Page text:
A new wrinkle that Puyo Puyo Tetris 2 adds that was not present in the previous game are “Skill Battles,” where each character in the game brings with them a special ability that can be used to tip the scales in their favour, such as the ability to turn a given number of “garbage Puyos” already sent over to one’s side from their opponent into red Puyos, potentially resulting in one or multiple “instant clears” depending on if there are enough red Puyos adjacent to the affected ones to create 4+ chains. Another ability might be to automatically clear all Tetriminos on the bottom two rows of one’s board, or to boost the defense of your allies and multiply damage dealt to your opponents.
Take note that I said allies and opponents—that’s because in Skill Battles, multiple characters can team up and combine their abilities to complement one another. Each character also possesses a passive ability that is always active (usually a health or defense boost for example), as well as special skills that have cooldowns to prevent players from abusing them. Items can be unlocked for each team and slotted-in for additional buffs as well. In Adventure Mode, skill battles occur when the story so dictates; but players who can’t get enough of them can also engage in such matches via the dedicated Skill Battle mode in Solo Play.
Beyond Skill Battles, Puyo Puyo Tetris 2 offers a host of other modes for solo players to spend hours upon hours battling in, such as Versus: a single match against one or multiple opponent; Swap: where opponents swap Puyo Puyo and Tetris game styles on a set timer; Party: an infinite lives, high score mode that drops in items that modify game behavior to an insane degree; Fusion: a mode that mixes Tetriminoes and Puyos on the same board which I’m still trying to get my head around; Big Bang: a time attack mode in which you directly damage your opponent by clearing successive Tetris lines or popping Puyo Chains as fast as you can; and Challenge Mode: which dares players to prove their Puyo Puyo Tetris prowess in six unique modes, like “Endless Puyo” or “Ultra Tetris.” Of course, there’s also Online Play and Local Multiplayer modes. While all these modes of play that I have mentioned may seem compartmentalized, there’s a lot of overlap. Just about every mode can add up to 4 human players or CPU opponents, and many can also be played in endurance mode, rather than just for a set number of matches.
Visually, Puyo Puyo Tetris 2 doesn’t try to fix anything that isn’t broken, sticking to the “elongated” anime art style and “elastic” animation that has served it well ever since Sega dared to cross-pollinate the two puzzle brands together. The music selection is rather limited and repetitive at first but becomes more varied as players progress further in the game, encounter new stages, try out new modes and unlock bonus BGM tracks. Speaking of secrets, there are 40 characters to unlock, including at least one that isn’t normally associated with the Puyo Puyo Tetris universe and looks an awful lot like a certain blue hedgehog. If that isn’t enough to satisfy diehard Puyo Puyo fans, there are dozens of background stages, character avatars and alternate voices to unlock too.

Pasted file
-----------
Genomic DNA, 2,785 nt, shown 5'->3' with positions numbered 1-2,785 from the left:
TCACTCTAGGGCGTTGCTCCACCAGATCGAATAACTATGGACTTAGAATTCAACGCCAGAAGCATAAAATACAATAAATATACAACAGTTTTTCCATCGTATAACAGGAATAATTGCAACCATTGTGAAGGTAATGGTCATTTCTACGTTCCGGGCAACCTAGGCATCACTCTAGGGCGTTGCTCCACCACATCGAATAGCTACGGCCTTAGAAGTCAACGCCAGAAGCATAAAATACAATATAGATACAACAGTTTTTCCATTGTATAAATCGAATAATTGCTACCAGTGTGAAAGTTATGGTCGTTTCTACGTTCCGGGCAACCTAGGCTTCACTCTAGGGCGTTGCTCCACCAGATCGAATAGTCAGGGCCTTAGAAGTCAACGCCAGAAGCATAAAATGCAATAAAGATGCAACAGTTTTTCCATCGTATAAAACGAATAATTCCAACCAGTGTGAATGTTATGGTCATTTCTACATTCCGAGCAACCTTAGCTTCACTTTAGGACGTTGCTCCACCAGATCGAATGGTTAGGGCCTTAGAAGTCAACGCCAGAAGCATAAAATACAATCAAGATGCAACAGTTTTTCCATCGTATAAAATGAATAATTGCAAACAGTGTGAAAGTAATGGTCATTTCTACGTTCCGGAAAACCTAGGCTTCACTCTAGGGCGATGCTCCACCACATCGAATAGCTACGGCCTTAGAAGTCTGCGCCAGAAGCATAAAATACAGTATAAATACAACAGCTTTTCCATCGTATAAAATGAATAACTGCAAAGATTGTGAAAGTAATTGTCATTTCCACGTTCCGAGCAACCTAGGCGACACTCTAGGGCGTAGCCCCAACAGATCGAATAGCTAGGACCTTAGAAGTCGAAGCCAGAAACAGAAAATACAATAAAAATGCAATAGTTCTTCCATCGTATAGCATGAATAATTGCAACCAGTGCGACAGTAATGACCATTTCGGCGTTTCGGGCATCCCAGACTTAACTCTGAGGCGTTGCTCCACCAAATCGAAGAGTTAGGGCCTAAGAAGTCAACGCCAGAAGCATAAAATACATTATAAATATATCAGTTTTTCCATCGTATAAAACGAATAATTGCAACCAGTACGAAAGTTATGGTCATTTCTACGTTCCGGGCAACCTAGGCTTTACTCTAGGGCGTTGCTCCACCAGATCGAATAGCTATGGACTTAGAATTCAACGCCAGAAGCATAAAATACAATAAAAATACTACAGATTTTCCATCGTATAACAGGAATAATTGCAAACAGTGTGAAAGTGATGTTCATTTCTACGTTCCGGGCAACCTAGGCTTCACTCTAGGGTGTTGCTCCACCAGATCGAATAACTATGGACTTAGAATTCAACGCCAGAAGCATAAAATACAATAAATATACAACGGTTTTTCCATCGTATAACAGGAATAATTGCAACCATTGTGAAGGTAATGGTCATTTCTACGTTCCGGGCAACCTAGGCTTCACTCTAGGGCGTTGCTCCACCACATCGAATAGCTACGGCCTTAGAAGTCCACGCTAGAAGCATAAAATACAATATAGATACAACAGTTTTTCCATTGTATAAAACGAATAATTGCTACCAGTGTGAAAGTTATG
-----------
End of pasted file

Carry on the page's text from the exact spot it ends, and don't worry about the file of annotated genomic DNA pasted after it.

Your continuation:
The question to ask yourself when deciding if Puyo Puyo Tetris 2 is your jam is an obvious one, but still worth emphasizing: “How much do you enjoy the core mechanics of Tetris and/or Puyo Puyo?” If you had fun with the original Puyo Puyo Tetris, or have enjoyed either Puyo Puyo or Tetris in their own standalone games (including their alternative guises, like Kirby’s Avalanche or Dr. Robotnik’s Mean Bean Machine); you’re sure to enjoy this game enough to be able to put up with its few shortcomings. Like its predecessors, it’s incredibly quick to pick up and play for a few minutes on a coffee break, or even an hour or two on a lazy evening when you don’t want to commit to anything too involved or intense.
I played predominantly on my Windows laptop with an Xbox controller and almost always forgot I was using a PC when I did. Finally, at $34.99 CAD on Steam the game’s price is just about right for what you’re getting, and is considerably cheaper than its console equivalents too, making it a more attractive buy even if you’re just casually interested.